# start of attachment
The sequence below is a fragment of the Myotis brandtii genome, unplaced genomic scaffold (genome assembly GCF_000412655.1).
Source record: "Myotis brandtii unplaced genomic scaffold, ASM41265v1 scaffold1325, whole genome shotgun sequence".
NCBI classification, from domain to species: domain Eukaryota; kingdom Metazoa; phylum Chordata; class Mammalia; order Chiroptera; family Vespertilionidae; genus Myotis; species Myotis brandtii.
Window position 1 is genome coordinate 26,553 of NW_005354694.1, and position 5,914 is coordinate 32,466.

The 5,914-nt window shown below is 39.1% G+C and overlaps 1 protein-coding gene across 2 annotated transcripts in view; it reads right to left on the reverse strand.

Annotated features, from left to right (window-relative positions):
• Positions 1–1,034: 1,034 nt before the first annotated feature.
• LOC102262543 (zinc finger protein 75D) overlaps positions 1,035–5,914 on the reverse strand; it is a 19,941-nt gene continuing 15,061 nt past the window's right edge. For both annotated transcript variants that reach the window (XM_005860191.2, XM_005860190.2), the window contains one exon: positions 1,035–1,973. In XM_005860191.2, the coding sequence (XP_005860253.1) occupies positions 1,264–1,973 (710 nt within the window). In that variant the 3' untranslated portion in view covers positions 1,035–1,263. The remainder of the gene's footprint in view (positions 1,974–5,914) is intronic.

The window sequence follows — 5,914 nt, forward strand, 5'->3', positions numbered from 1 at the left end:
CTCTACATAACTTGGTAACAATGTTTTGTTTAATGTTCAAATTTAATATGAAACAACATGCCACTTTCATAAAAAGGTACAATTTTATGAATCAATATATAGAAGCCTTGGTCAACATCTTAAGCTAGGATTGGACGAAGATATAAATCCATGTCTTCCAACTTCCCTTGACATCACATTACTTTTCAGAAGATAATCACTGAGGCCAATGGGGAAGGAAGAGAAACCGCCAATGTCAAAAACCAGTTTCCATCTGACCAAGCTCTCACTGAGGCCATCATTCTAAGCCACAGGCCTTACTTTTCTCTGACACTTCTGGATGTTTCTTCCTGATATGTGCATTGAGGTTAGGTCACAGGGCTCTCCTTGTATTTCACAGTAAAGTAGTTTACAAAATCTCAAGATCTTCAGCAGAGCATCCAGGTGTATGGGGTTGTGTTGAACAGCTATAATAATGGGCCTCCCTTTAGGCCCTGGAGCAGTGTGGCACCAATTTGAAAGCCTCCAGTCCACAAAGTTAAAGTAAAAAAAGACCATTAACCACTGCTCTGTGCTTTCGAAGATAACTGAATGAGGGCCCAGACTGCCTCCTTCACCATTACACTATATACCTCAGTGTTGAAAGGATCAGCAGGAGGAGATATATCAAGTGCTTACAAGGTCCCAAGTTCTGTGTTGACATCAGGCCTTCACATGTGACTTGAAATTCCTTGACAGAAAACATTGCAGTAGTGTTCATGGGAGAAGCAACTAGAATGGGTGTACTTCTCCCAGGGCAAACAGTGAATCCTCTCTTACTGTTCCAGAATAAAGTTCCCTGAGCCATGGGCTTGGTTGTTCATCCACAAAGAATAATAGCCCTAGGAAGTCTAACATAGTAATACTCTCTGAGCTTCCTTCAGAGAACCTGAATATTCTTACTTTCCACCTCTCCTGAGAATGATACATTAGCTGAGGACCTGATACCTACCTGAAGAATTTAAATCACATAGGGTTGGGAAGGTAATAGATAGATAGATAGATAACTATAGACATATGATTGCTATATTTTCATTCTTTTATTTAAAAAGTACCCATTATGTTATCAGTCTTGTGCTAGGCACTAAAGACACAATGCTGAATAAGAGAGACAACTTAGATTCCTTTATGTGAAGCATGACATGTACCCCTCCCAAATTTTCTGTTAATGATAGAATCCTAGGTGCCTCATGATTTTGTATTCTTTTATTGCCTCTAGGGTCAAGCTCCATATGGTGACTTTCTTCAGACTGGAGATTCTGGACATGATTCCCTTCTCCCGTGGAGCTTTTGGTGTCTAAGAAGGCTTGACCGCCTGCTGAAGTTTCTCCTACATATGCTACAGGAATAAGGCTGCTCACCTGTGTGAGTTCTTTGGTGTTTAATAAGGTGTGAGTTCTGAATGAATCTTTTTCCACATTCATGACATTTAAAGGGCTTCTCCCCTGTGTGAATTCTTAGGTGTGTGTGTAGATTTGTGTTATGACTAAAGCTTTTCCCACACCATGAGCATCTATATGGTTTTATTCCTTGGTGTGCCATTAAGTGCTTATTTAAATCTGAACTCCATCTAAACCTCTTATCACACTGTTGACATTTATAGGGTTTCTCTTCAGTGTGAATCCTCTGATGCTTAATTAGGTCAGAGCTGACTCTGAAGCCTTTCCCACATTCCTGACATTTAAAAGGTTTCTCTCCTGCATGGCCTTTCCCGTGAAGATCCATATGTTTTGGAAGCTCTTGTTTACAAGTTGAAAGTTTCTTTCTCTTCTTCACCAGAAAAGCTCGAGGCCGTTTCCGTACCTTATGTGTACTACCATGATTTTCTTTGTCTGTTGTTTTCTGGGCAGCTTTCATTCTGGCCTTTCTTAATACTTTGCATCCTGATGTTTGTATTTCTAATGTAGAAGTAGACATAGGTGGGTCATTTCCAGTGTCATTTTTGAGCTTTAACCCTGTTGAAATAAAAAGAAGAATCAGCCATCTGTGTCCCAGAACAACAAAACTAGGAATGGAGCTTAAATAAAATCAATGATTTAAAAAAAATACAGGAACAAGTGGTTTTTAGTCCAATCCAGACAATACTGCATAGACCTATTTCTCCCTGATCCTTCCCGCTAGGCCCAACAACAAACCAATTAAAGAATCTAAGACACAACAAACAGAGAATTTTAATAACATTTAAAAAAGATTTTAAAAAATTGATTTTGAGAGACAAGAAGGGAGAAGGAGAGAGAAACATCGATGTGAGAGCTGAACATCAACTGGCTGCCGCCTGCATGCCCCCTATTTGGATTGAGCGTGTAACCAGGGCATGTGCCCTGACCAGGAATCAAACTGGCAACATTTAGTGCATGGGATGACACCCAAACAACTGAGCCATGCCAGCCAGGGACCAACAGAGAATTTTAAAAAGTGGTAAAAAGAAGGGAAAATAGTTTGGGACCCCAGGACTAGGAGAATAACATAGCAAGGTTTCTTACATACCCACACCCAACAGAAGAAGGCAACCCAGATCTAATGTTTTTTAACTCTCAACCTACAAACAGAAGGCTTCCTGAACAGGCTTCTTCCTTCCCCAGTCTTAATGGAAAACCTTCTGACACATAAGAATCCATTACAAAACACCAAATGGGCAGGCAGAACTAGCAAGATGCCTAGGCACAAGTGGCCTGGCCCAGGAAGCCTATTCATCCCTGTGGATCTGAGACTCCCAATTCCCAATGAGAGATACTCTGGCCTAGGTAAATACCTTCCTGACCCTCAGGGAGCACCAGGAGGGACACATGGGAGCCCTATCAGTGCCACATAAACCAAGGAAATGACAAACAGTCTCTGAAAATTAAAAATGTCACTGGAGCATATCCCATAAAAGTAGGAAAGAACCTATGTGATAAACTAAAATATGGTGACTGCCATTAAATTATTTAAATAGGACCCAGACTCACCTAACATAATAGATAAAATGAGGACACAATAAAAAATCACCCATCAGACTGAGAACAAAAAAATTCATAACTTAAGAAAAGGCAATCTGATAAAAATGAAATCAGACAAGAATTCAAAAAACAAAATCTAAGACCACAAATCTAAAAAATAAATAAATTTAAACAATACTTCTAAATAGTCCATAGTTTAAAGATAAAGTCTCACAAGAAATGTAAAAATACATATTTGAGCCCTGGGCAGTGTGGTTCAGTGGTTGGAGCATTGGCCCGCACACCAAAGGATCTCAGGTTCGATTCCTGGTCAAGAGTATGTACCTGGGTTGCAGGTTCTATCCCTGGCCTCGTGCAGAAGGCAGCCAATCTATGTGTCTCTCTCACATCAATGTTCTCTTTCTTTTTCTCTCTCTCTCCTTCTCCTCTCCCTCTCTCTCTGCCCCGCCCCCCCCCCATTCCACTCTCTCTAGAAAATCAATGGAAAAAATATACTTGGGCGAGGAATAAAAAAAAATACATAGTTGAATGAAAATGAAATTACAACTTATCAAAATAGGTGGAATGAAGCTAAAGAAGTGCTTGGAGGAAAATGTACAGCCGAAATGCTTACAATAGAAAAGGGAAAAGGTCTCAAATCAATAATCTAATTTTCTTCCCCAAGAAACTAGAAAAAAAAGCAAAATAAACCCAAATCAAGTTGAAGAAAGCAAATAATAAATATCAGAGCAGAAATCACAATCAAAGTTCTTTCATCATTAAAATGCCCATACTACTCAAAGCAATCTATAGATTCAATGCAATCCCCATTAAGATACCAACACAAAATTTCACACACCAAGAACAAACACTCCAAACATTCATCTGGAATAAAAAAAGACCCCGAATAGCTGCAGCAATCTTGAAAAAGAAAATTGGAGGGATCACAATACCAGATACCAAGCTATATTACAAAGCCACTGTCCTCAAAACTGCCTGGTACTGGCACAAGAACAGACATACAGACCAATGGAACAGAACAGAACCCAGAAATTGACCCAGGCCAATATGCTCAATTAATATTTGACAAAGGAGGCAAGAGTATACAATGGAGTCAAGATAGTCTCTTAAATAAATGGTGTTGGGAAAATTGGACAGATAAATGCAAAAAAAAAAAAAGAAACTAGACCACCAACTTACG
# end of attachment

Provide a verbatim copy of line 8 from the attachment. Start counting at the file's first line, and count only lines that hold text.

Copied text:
• LOC102262543 (zinc finger protein 75D) overlaps positions 1,035–5,914 on the reverse strand; it is a 19,941-nt gene continuing 15,061 nt past the window's right edge. For both annotated transcript variants that reach the window (XM_005860191.2, XM_005860190.2), the window contains one exon: positions 1,035–1,973. In XM_005860191.2, the coding sequence (XP_005860253.1) occupies positions 1,264–1,973 (710 nt within the window). In that variant the 3' untranslated portion in view covers positions 1,035–1,263. The remainder of the gene's footprint in view (positions 1,974–5,914) is intronic.